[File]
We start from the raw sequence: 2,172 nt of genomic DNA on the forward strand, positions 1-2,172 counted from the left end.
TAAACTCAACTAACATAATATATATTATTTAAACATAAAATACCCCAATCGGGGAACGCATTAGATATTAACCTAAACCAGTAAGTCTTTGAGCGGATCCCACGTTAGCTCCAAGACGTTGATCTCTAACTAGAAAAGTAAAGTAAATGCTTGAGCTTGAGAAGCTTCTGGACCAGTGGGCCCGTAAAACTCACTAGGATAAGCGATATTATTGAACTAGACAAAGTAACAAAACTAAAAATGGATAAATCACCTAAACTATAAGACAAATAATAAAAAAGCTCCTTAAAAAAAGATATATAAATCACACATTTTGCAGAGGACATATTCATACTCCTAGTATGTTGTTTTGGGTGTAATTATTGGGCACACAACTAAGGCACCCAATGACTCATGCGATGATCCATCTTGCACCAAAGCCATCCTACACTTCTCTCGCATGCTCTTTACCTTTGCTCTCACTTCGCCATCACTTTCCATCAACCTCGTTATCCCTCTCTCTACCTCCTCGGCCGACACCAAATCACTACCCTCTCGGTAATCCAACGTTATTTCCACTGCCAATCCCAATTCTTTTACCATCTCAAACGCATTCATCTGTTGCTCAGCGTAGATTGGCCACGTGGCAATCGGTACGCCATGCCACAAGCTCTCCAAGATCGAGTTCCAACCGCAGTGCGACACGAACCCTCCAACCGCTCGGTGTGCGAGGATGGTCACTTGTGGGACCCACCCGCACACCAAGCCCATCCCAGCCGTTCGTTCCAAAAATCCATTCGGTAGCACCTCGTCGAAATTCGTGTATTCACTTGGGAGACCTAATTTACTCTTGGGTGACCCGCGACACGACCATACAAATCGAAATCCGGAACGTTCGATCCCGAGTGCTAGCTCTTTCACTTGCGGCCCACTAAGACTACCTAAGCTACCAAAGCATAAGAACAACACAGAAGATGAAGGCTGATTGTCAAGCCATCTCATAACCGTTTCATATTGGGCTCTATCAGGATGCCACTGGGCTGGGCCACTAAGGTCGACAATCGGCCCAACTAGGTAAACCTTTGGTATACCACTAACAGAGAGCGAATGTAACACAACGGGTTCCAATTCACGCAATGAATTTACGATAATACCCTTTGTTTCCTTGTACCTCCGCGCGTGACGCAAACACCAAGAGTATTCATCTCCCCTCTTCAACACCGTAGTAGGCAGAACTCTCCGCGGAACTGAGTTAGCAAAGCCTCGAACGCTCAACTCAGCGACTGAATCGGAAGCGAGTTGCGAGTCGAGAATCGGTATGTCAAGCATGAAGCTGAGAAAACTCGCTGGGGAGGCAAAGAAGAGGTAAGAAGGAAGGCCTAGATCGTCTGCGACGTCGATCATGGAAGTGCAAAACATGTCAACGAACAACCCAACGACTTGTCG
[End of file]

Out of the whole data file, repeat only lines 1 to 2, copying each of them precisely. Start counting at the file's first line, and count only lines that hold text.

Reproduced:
We start from the raw sequence: 2,172 nt of genomic DNA on the forward strand, positions 1-2,172 counted from the left end.
TAAACTCAACTAACATAATATATATTATTTAAACATAAAATACCCCAATCGGGGAACGCATTAGATATTAACCTAAACCAGTAAGTCTTTGAGCGGATCCCACGTTAGCTCCAAGACGTTGATCTCTAACTAGAAAAGTAAAGTAAATGCTTGAGCTTGAGAAGCTTCTGGACCAGTGGGCCCGTAAAACTCACTAGGATAAGCGATATTATTGAACTAGACAAAGTAACAAAACTAAAAATGGATAAATCACCTAAACTATAAGACAAATAATAAAAAAGCTCCTTAAAAAAAGATATATAAATCACACATTTTGCAGAGGACATATTCATACTCCTAGTATGTTGTTTTGGGTGTAATTATTGGGCACACAACTAAGGCACCCAATGACTCATGCGATGATCCATCTTGCACCAAAGCCATCCTACACTTCTCTCGCATGCTCTTTACCTTTGCTCTCACTTCGCCATCACTTTCCATCAACCTCGTTATCCCTCTCTCTACCTCCTCGGCCGACACCAAATCACTACCCTCTCGGTAATCCAACGTTATTTCCACTGCCAATCCCAATTCTTTTACCATCTCAAACGCATTCATCTGTTGCTCAGCGTAGATTGGCCACGTGGCAATCGGTACGCCATGCCACAAGCTCTCCAAGATCGAGTTCCAACCGCAGTGCGACACGAACCCTCCAACCGCTCGGTGTGCGAGGATGGTCACTTGTGGGACCCACCCGCACACCAAGCCCATCCCAGCCGTTCGTTCCAAAAATCCATTCGGTAGCACCTCGTCGAAATTCGTGTATTCACTTGGGAGACCTAATTTACTCTTGGGTGACCCGCGACACGACCATACAAATCGAAATCCGGAACGTTCGATCCCGAGTGCTAGCTCTTTCACTTGCGGCCCACTAAGACTACCTAAGCTACCAAAGCATAAGAACAACACAGAAGATGAAGGCTGATTGTCAAGCCATCTCATAACCGTTTCATATTGGGCTCTATCAGGATGCCACTGGGCTGGGCCACTAAGGTCGACAATCGGCCCAACTAGGTAAACCTTTGGTATACCACTAACAGAGAGCGAATGTAACACAACGGGTTCCAATTCACGCAATGAATTTACGATAATACCCTTTGTTTCCTTGTACCTCCGCGCGTGACGCAAACACCAAGAGTATTCATCTCCCCTCTTCAACACCGTAGTAGGCAGAACTCTCCGCGGAACTGAGTTAGCAAAGCCTCGAACGCTCAACTCAGCGACTGAATCGGAAGCGAGTTGCGAGTCGAGAATCGGTATGTCAAGCATGAAGCTGAGAAAACTCGCTGGGGAGGCAAAGAAGAGGTAAGAAGGAAGGCCTAGATCGTCTGCGACGTCGATCATGGAAGTGCAAAACATGTCAACGAACAACCCAACGACTTGTCG